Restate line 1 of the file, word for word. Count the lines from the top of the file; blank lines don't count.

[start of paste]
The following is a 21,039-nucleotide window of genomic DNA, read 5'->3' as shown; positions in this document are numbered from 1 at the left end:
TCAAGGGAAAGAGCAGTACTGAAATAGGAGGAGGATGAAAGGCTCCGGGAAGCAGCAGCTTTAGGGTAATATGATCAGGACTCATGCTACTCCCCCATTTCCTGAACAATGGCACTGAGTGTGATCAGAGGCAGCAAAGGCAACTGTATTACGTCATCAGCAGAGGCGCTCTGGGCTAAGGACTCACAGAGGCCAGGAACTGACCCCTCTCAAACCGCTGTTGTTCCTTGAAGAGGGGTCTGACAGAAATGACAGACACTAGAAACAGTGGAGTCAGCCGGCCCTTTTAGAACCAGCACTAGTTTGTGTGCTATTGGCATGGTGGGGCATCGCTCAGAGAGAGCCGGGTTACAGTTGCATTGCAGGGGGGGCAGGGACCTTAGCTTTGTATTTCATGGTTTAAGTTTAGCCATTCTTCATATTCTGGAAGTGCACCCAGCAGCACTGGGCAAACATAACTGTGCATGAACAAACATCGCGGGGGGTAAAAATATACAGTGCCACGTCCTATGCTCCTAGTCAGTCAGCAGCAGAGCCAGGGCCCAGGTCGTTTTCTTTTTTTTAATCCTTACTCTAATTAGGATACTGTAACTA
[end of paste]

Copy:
The following is a 21,039-nucleotide window of genomic DNA, read 5'->3' as shown; positions in this document are numbered from 1 at the left end: